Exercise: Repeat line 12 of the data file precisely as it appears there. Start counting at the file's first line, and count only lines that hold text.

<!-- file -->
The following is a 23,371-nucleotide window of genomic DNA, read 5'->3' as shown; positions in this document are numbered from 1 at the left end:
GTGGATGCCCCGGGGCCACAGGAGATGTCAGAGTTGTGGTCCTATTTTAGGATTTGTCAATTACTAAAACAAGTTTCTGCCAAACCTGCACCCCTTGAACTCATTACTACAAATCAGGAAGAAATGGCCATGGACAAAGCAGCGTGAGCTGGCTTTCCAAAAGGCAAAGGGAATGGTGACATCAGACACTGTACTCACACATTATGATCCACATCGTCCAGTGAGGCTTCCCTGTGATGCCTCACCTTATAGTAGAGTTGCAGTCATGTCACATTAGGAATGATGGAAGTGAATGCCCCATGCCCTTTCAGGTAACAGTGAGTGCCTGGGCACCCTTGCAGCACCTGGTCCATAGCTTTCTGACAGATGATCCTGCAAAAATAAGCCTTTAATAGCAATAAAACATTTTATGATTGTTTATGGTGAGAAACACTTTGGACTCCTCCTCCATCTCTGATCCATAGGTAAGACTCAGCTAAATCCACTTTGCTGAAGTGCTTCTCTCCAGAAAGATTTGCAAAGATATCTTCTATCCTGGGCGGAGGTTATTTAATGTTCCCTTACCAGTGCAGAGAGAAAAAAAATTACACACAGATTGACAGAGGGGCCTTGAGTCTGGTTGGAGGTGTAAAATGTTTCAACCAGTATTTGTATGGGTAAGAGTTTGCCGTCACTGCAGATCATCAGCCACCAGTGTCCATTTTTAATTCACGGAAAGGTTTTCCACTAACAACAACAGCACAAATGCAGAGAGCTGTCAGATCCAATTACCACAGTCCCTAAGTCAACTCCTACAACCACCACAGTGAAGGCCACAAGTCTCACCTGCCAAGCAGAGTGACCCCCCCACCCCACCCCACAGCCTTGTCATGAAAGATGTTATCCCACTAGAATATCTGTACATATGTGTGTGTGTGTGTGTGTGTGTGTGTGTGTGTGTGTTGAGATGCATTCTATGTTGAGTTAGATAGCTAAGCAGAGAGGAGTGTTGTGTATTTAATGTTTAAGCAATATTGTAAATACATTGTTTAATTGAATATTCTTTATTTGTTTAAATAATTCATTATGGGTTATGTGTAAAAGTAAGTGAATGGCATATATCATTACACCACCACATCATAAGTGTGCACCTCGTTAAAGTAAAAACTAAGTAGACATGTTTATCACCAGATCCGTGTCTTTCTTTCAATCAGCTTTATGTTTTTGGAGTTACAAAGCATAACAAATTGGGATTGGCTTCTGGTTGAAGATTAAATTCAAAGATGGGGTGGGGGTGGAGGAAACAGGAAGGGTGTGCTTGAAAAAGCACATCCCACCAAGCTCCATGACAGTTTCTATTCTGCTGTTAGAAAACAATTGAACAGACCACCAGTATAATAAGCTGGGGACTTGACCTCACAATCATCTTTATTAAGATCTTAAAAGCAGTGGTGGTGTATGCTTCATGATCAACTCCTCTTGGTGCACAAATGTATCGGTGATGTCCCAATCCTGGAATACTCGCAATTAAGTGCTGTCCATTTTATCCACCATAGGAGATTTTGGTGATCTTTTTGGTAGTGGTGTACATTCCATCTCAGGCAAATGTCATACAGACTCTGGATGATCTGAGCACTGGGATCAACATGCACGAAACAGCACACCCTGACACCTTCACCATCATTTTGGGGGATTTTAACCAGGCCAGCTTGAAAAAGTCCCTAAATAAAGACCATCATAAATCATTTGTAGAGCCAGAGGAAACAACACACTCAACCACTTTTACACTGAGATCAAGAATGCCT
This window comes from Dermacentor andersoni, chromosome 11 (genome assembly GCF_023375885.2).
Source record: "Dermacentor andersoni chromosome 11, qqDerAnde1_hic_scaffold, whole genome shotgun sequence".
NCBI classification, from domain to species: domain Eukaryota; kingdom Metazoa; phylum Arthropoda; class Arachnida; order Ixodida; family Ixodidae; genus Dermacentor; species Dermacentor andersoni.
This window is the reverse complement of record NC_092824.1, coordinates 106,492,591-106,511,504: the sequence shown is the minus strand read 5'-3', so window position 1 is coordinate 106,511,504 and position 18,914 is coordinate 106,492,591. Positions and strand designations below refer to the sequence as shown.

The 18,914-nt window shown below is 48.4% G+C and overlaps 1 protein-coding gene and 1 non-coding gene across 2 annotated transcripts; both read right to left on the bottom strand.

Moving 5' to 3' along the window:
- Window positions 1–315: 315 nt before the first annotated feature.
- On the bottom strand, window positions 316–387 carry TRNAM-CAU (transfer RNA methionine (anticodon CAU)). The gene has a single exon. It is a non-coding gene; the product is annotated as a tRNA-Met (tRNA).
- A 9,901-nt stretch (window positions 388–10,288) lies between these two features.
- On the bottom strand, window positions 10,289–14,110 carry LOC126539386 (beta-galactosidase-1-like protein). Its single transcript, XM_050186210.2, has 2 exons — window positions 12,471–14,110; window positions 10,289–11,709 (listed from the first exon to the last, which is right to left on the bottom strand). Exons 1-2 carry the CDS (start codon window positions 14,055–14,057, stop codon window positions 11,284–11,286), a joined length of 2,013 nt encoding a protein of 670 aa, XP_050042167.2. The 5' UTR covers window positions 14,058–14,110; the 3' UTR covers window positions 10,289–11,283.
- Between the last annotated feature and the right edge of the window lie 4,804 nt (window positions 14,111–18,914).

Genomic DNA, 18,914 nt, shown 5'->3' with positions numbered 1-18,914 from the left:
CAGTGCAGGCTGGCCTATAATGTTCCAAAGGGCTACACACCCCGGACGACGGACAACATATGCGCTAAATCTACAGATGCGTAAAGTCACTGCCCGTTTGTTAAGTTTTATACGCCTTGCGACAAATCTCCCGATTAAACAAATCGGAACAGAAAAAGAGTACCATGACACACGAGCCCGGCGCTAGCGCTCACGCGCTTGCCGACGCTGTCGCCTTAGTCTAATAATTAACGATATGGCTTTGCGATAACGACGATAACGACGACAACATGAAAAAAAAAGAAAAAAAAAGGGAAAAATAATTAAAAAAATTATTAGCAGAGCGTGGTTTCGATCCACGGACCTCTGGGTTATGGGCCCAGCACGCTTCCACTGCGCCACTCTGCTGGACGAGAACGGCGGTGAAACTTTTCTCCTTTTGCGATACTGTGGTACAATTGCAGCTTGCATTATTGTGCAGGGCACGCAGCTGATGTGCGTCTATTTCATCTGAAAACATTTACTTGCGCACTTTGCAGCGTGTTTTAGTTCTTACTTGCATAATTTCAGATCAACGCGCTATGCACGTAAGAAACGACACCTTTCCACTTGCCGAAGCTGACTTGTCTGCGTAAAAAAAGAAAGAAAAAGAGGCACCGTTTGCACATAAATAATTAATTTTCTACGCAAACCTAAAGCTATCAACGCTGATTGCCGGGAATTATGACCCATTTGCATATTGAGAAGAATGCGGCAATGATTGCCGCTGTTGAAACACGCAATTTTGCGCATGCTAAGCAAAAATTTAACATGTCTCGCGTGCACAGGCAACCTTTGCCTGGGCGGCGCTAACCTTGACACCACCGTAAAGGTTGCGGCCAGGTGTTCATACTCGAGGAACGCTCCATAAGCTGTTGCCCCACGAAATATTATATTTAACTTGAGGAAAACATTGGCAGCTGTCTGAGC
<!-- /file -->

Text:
- On the bottom strand, window positions 10,289–14,110 carry LOC126539386 (beta-galactosidase-1-like protein). Its single transcript, XM_050186210.2, has 2 exons — window positions 12,471–14,110; window positions 10,289–11,709 (listed from the first exon to the last, which is right to left on the bottom strand). Exons 1-2 carry the CDS (start codon window positions 14,055–14,057, stop codon window positions 11,284–11,286), a joined length of 2,013 nt encoding a protein of 670 aa, XP_050042167.2. The 5' UTR covers window positions 14,058–14,110; the 3' UTR covers window positions 10,289–11,283.